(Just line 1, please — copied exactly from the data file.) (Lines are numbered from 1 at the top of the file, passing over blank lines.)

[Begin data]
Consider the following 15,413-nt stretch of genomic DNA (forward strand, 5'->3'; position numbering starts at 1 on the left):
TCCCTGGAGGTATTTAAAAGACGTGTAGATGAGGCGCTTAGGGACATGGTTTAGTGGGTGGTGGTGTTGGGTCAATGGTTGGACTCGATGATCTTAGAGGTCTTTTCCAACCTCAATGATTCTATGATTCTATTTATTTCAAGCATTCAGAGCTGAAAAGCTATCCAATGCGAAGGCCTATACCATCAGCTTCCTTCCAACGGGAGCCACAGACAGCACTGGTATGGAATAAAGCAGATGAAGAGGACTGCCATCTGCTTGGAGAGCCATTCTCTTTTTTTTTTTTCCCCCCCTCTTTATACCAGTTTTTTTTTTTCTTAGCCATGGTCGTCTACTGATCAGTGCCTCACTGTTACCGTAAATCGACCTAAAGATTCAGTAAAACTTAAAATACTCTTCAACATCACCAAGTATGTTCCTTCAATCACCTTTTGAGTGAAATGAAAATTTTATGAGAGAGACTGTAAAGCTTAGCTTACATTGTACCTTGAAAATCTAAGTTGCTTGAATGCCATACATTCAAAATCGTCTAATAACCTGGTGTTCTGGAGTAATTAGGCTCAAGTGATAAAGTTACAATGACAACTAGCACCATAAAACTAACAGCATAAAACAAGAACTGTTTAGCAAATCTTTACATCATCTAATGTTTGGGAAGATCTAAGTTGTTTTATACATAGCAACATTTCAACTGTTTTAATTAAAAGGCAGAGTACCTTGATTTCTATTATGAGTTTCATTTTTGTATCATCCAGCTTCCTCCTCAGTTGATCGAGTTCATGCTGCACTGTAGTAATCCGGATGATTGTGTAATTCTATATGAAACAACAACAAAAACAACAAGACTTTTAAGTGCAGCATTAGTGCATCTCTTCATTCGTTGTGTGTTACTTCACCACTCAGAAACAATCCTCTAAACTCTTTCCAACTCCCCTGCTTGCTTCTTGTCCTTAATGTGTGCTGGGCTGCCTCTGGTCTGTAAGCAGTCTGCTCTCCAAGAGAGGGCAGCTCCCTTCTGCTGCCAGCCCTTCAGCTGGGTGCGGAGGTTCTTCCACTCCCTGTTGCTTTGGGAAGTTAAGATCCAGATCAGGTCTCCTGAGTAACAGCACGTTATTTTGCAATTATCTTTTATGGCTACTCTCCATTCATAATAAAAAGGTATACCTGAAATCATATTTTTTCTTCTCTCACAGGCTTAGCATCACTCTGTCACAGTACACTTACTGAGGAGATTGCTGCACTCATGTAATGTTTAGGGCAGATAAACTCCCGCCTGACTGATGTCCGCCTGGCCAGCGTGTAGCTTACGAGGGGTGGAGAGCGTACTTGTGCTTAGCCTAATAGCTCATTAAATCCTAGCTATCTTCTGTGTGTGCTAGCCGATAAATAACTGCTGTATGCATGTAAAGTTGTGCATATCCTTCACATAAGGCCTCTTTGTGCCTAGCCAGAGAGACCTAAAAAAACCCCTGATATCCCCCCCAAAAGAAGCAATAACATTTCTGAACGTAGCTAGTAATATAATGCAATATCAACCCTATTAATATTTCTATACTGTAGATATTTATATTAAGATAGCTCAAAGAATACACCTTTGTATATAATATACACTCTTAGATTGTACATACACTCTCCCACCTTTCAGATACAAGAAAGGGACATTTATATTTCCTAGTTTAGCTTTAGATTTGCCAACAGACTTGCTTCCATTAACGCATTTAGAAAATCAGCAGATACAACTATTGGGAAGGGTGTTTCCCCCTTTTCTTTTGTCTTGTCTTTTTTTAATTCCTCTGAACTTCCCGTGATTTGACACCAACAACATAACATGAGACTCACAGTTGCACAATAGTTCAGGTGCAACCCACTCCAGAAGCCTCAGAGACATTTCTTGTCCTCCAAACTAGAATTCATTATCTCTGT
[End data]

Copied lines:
Consider the following 15,413-nt stretch of genomic DNA (forward strand, 5'->3'; position numbering starts at 1 on the left):